It started with a Follow on Twitter. I like to check out the people who follow me: work, location in the world, family (if they mention it), recent Tweets… it builds a real person in my mind and thereby a potential relationship.
@edselclark followed me yesterday. I went straight to his blog, http://whatifschools.com/, and read a bit. His June post, Summer learning gains, caught my attention. And then I came straight here to consider my own sons’ summer learning and how I encourage, impact and foster the lag or gain from these ten weeks off.
Old Cars and Cuba
Joshua and I were heading across town to his soccer practice. An auto shop at the end of our road had four old cars in the yard. Joshua launched into a series of questions about these cars: Why don’t cars look like those anymore? I think they’re cool; could I use one of those for an everyday car? Are they more expensive that modern cars? Why do they look so much more interesting than our cars? and on and on.
We talked about aerodynamics, fuel efficiency and pure numbers of cars on the road in the 50’s versus today. We talked modern amenities: electric windows, backup cameras, choices of interiors, computerized everything.
And then I brought up Cuba (what little I know). That’s when Google entered the conversation. He scrolled through images of Cuba’s streets and old American cars. He scanned an article on “the Cuban Thaw.” That led to questions about the United States “giving Cuba the silent treatment for fifty years” (Josh’s interpretation).
Talk about summer learning! All this on a 15 minute ride to soccer practice. The conversation picked right back up with his dad two hours later.
Minnesota Humidity and Time Zones
Jacob inherited my old phone this summer. He’s our “connected kid.” He loves to interact with friends and family via Facetime and texting. Joshua barely knows where his phone is from day to day. Jacob has it in his pocket without fail.
We traveled to Minnesota to visit family. Needless to say it was outrageously humid for most of the trip (typical). Jacob became our weatherman, “60% humidity today, mom.” Thanks Jacob. “Chance of showers today, mom.” Thanks Jacob.
At some point he decided to compare. “Why isn’t it this humid in Petaluma?” <stumped mom look> Weather is not my forte. Thank you Google. So each day (or a few times a day), he’d make a comparison and read about humidity. Thankfully some other relative got to hear all about it.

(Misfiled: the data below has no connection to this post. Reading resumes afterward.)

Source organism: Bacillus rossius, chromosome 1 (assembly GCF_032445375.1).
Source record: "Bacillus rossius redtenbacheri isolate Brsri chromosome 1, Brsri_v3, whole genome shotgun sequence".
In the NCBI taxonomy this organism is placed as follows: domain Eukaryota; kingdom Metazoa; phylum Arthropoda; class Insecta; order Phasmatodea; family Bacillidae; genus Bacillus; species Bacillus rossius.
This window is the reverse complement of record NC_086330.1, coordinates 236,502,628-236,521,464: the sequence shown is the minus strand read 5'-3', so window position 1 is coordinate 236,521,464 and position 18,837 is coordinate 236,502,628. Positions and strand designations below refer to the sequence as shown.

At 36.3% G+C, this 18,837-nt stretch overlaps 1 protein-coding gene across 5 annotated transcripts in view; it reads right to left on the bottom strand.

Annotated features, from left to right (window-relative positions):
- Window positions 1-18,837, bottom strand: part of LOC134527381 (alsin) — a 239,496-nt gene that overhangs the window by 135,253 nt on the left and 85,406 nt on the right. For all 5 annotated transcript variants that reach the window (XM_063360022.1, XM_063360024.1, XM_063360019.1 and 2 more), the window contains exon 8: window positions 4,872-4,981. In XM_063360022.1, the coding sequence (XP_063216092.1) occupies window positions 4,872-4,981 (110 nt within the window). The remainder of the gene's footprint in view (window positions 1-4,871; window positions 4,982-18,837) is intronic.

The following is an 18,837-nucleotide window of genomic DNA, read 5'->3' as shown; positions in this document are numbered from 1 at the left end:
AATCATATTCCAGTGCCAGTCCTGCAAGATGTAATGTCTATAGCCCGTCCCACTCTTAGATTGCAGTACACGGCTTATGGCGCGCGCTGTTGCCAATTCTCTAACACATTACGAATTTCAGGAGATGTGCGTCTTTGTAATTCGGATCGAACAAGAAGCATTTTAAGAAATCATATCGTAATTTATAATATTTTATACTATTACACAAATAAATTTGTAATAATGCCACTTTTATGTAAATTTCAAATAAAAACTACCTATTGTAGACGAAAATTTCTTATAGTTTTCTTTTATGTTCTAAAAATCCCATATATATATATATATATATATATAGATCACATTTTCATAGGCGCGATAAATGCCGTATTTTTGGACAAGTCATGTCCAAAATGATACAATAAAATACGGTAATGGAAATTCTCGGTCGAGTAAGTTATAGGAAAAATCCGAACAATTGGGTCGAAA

The other standard question from Jacob, “What time is it at home?” “Subtract two hours,” was the response he got every time. Every. Time. And yet he’d keep asking. “So we’d be asleep now?” “So lunch is over?” “So we’d still be asleep?” He just couldn’t wrap his mind around something different happening or some different time of day happening back at home.
This led to other distant location questions. What time is it in Australia? It’s tomorrow in Australia. <stumped Jacob look>
Legos on the Floors and Another Invented Game
This doesn’t happen as often as it used to. The floor covered in Legos, the search for the right piece, building vehicles and playing an elaborate game. I listen in and haven’t a clue what’s going on. “You need wings that would really fly. Those won’t really fly.” “I just made a cool droid. Want me to make you one?” “The cargo stops here first. Then it can continue on to the port.”
It’s a beautiful interaction that consumes an entire morning. Building, discussing, trading, moving, arguing, agreeing, rebuilding, “flying,” and laughing. In school terms, this has the 4 C’s all over it. From a mom’s point of view, the creativity takes the cake. No plan, just their own imaginations and buckets of Legos.
Summer Learning Rocks
I’m lucky enough to have a lot of time with my boys over summer. The learning just never stops. Neither of them has read a single book this summer. No joke. Not one book. But boy have they been learning! And reading!
The experiences (big and small) lead to interesting conversations, Google searches and even more questions. And the best part is that we are all learning! About questions we have, about ideas in the world and about each other.
With the time I have with my boys over summer, I make big plans: places to visit, hikes, day trips, food experiences… and it never pans out as I’d envisioned. I sometimes get back to work feeling disappointed that I’ve “wasted” our summer days. But I realize that big plans can become awesome moments, conversations and Google searches. It’s about quality of time. I get to participate as a concept is struggled through and grasped, as a question is posed and explored, as a light bulb turns on.
All from one Follow. This is what my PLN does… sparks my thinking, asks good questions, challenges my assumptions. So glad Mr. Clark is a part of it.
Happy Summer! Back to work tomorrow…